Leonardo DiCaprio officially establishes himself as one of (absolutely top 10) the best living actors with his performance. He took a man that was clearly deranged, and gave him an unbelievable flare that could only be accomplished with a performance of this class. Jonah Hill’s performance goes along well with DiCaprio’s, but the decision to nominate him came as a surprise to me as well as many others. Margot Robbie officially established herself as one of the best looking people on the planet with her appearance and she’s an impressive actress as well. McConaughey is fantastic as always in his supporting, very supporting, role.

Don’t expect The Wolf of Wall Street to bring back the feeling that caused you to fall in love with movies. Instead expect it to expose a different kind of love that can be brought forth from watching cinematic art. Scorsese and DiCaprio are back together this time saving a script that could have brought the whole operation down. Any other duo wouldn’t have been able to accomplish what these two did with The Wolf of Wall Street.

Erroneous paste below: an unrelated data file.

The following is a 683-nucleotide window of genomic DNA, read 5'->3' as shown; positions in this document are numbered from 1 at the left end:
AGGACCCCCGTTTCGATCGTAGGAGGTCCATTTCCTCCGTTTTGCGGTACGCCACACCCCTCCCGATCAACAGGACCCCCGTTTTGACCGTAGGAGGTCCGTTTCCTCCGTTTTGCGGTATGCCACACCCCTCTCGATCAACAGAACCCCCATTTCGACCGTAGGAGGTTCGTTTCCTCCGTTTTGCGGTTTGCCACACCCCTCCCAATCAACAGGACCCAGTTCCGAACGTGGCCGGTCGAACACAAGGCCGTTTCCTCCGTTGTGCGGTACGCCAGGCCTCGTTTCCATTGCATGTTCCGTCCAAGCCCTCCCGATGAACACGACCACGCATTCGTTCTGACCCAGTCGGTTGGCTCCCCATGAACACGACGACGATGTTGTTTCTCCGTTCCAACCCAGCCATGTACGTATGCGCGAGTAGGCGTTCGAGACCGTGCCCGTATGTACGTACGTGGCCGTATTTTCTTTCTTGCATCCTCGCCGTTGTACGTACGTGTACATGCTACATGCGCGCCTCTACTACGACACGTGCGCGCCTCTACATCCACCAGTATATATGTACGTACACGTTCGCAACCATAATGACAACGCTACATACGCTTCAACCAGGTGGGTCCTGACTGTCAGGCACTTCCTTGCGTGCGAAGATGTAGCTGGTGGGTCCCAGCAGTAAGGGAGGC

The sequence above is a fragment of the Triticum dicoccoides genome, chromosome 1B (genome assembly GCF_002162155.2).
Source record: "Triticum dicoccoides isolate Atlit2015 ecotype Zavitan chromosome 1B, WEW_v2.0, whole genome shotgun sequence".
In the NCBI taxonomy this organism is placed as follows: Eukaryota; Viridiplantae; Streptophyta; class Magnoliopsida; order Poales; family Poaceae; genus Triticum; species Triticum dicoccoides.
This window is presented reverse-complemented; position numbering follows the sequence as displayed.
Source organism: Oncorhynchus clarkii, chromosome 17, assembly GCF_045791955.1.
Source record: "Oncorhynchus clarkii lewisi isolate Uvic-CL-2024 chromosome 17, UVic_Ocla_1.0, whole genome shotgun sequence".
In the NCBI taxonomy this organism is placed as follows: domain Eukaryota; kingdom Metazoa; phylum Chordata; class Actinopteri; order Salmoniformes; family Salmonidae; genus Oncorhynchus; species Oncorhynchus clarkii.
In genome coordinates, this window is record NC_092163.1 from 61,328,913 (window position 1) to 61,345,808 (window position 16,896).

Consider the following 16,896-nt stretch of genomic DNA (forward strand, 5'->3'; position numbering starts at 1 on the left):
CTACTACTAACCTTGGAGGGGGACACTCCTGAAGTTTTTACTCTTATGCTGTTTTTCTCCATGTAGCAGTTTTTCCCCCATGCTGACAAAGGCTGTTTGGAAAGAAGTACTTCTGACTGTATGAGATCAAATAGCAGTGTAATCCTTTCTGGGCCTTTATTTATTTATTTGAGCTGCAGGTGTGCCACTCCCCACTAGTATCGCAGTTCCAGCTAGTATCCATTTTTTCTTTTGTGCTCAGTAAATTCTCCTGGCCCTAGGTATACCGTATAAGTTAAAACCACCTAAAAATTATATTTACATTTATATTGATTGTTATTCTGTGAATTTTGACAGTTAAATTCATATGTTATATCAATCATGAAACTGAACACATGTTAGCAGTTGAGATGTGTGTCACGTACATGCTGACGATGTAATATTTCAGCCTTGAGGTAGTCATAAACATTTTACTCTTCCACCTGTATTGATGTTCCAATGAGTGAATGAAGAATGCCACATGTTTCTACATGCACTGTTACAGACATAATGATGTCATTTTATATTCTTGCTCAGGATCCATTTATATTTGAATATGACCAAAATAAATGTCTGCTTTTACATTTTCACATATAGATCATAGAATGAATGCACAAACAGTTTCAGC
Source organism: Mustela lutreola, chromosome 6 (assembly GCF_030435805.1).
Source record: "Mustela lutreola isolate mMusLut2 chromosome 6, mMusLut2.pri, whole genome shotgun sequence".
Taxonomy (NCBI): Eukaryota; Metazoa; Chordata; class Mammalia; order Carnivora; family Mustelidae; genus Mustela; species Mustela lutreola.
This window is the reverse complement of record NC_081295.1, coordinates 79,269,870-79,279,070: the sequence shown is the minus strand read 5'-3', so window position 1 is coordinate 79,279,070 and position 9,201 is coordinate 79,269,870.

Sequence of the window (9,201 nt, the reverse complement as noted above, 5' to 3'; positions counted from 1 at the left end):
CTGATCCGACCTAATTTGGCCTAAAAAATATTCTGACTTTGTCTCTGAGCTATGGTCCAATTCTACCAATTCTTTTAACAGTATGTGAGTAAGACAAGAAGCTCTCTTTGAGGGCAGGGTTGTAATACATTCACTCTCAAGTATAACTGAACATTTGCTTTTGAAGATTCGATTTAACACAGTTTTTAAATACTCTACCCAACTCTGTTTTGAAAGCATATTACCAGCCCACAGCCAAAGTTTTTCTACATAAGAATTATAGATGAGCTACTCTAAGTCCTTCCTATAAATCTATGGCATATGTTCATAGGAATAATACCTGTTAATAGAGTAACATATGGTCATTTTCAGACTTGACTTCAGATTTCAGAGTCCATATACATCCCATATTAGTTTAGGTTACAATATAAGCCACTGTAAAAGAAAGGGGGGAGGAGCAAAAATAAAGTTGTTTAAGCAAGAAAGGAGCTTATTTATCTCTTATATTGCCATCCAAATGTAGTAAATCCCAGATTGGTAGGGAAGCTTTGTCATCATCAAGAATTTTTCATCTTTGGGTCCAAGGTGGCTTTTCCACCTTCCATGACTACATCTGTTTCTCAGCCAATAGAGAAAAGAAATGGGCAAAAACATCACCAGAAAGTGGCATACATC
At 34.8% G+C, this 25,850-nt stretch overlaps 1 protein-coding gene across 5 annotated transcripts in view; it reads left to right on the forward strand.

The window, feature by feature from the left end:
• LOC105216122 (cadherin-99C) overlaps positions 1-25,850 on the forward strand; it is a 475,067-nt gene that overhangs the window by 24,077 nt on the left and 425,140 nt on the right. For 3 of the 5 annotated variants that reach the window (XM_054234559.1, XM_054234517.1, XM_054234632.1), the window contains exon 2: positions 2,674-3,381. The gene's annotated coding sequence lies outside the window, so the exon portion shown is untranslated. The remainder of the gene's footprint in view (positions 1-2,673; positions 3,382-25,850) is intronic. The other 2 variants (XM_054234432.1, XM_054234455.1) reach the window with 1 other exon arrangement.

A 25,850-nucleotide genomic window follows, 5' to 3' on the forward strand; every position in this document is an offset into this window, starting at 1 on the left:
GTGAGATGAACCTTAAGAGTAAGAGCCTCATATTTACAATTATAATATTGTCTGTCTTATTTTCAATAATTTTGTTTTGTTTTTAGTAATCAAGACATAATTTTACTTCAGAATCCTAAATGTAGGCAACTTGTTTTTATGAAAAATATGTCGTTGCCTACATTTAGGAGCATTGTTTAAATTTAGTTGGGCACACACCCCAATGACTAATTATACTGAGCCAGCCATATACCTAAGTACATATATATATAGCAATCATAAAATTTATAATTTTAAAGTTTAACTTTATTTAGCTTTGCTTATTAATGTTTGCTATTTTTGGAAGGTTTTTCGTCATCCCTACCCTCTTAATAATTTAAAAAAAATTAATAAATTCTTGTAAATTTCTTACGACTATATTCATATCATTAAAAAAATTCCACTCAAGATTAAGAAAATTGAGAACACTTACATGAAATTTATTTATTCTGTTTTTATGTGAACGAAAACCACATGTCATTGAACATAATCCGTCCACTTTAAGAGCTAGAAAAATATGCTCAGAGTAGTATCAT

Best Picture Reviews: 85/100

Her (2013)

After a long break, I’ve acquired some free time and am happy to be back to writing reviews. Due to the appropriateness of the season, the next reviews will be on the nominees for Best Picture. Starting with Her…

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Her

Written and Directed by: Spike Jonze

Starring: Joaquin Phoenix, Rooney Mara, Amy AdamsScarlett Johansson